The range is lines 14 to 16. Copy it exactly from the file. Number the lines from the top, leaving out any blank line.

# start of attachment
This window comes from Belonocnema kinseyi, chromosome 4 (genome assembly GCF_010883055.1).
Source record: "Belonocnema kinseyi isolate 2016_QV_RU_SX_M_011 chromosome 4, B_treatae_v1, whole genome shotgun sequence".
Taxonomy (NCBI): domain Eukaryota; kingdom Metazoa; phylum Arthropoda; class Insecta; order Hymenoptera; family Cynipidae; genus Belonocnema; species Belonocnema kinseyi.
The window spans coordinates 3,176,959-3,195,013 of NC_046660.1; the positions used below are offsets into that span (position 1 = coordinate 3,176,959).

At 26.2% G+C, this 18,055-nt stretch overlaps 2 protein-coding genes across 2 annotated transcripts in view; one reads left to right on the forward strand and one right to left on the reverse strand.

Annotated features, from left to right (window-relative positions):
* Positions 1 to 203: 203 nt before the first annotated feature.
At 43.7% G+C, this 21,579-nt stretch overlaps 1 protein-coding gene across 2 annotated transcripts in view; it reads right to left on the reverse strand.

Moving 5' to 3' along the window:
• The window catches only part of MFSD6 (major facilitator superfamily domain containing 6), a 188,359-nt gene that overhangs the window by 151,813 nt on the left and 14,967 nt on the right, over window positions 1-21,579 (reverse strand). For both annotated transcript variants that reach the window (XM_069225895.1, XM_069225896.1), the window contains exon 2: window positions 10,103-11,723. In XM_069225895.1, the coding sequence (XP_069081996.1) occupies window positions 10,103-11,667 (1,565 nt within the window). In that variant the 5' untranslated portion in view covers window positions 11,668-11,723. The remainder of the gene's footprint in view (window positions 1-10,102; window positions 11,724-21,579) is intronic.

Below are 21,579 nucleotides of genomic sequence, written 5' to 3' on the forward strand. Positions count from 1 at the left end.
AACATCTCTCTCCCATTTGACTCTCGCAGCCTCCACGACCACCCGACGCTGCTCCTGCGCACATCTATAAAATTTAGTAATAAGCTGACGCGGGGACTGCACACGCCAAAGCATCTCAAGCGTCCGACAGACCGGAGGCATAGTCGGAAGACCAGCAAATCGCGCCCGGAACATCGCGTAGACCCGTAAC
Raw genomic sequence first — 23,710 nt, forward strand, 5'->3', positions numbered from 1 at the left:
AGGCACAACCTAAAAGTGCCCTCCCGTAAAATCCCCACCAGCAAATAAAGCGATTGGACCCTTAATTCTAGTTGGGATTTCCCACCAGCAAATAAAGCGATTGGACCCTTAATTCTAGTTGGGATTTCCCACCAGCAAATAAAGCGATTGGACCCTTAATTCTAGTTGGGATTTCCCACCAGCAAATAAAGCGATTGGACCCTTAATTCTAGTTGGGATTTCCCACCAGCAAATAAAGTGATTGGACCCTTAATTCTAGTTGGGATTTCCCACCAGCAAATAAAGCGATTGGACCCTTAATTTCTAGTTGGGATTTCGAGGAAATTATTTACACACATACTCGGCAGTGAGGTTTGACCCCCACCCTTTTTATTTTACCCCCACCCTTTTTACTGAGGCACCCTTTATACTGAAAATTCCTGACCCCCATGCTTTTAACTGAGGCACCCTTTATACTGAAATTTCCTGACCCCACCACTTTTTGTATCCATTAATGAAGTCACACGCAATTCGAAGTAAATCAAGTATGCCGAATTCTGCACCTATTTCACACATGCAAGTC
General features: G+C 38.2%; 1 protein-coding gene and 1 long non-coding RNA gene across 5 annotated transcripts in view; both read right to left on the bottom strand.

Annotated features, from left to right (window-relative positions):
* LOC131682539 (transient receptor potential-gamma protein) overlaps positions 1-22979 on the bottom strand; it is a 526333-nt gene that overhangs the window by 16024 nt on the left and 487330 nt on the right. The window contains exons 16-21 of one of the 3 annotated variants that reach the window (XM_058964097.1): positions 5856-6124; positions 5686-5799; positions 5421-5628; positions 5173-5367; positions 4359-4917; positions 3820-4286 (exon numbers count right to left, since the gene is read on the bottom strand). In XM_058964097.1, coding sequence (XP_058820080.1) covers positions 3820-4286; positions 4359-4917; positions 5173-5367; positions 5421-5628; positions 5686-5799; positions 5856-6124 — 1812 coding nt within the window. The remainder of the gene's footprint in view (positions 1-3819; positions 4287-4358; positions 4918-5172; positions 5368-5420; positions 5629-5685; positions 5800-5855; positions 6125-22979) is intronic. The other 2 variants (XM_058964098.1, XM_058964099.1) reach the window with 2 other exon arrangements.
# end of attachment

AGGCACAACCTAAAAGTGCCCTCCCGTAAAATCCCCACCAGCAAATAAAGCGATTGGACCCTTAATTCTAGTTGGGATTTCCCACCAGCAAATAAAGCGATTGGACCCTTAATTCTAGTTGGGATTTCCCACCAGCAAATAAAGCGATTGGACCCTTAATTCTAGTTGGGATTTCCCACCAGCAAATAAAGCGATTGGACCCTTAATTCTAGTTGGGATTTCCCACCAGCAAATAAAGTGATTGGACCCTTAATTCTAGTTGGGATTTCCCACCAGCAAATAAAGCGATTGGACCCTTAATTTCTAGTTGGGATTTCGAGGAAATTATTTACACACATACTCGGCAGTGAGGTTTGACCCCCACCCTTTTTATTTTACCCCCACCCTTTTTACTGAGGCACCCTTTATACTGAAAATTCCTGACCCCCATGCTTTTAACTGAGGCACCCTTTATACTGAAATTTCCTGACCCCACCACTTTTTGTATCCATTAATGAAGTCACACGCAATTCGAAGTAAATCAAGTATGCCGAATTCTGCACCTATTTCACACATGCAAGTC
General features: G+C 38.2%; 1 protein-coding gene and 1 long non-coding RNA gene across 5 annotated transcripts in view; both read right to left on the bottom strand.

Annotated features, from left to right (window-relative positions):